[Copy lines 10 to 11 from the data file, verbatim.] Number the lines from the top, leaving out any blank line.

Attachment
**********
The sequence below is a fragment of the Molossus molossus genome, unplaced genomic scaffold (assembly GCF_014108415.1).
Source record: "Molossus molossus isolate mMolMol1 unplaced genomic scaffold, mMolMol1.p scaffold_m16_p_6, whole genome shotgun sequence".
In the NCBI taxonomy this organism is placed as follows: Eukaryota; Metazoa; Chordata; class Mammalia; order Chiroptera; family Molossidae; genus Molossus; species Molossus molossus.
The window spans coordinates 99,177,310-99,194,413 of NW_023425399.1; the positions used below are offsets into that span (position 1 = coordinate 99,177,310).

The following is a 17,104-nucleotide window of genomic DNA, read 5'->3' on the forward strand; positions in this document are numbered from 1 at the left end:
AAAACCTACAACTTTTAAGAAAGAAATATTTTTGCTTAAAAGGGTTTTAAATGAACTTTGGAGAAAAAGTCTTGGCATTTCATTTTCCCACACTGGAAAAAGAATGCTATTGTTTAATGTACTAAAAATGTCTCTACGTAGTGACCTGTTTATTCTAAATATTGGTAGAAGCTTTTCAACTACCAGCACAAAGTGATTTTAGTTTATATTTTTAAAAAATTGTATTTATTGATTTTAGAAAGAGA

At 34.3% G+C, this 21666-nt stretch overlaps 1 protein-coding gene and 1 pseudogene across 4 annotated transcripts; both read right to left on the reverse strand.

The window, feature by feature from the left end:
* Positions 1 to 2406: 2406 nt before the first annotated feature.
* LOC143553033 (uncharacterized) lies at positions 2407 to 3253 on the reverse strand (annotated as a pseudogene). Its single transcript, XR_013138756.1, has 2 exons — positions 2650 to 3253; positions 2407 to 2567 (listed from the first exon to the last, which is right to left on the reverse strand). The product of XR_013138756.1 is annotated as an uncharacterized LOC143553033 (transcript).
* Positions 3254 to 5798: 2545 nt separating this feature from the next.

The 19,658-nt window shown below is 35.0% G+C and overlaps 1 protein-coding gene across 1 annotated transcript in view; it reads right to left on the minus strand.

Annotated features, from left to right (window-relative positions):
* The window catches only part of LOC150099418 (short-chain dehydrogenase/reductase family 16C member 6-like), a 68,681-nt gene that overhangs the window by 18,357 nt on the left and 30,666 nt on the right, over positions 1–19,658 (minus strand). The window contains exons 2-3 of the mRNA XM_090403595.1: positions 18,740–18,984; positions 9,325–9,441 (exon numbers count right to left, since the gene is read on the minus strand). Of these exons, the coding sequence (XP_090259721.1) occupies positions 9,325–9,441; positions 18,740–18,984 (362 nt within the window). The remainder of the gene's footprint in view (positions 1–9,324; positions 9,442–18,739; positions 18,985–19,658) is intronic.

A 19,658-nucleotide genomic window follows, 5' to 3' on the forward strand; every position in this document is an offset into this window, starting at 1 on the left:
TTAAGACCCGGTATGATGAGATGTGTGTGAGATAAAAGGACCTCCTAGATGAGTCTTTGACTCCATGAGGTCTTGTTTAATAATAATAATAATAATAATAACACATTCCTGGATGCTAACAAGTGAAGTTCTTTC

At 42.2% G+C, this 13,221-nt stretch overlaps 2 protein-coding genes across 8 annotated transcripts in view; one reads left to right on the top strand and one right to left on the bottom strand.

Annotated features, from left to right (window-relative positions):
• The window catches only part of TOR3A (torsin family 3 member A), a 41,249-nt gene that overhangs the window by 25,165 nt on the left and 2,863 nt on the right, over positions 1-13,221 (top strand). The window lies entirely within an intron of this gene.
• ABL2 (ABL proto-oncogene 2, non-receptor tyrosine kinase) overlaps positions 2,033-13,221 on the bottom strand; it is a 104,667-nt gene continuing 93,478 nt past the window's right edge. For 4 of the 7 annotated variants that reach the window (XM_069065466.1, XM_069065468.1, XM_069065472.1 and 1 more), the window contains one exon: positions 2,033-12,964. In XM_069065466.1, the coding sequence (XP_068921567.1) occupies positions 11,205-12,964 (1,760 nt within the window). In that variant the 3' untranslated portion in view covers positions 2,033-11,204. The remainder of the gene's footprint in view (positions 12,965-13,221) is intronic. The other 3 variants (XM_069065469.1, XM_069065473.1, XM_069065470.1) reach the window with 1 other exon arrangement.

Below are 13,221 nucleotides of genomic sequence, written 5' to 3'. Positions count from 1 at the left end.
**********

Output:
* LOC143553033 (uncharacterized) lies at positions 2407 to 3253 on the reverse strand (annotated as a pseudogene). Its single transcript, XR_013138756.1, has 2 exons — positions 2650 to 3253; positions 2407 to 2567 (listed from the first exon to the last, which is right to left on the reverse strand). The product of XR_013138756.1 is annotated as an uncharacterized LOC143553033 (transcript).
* Positions 3254 to 5798: 2545 nt separating this feature from the next.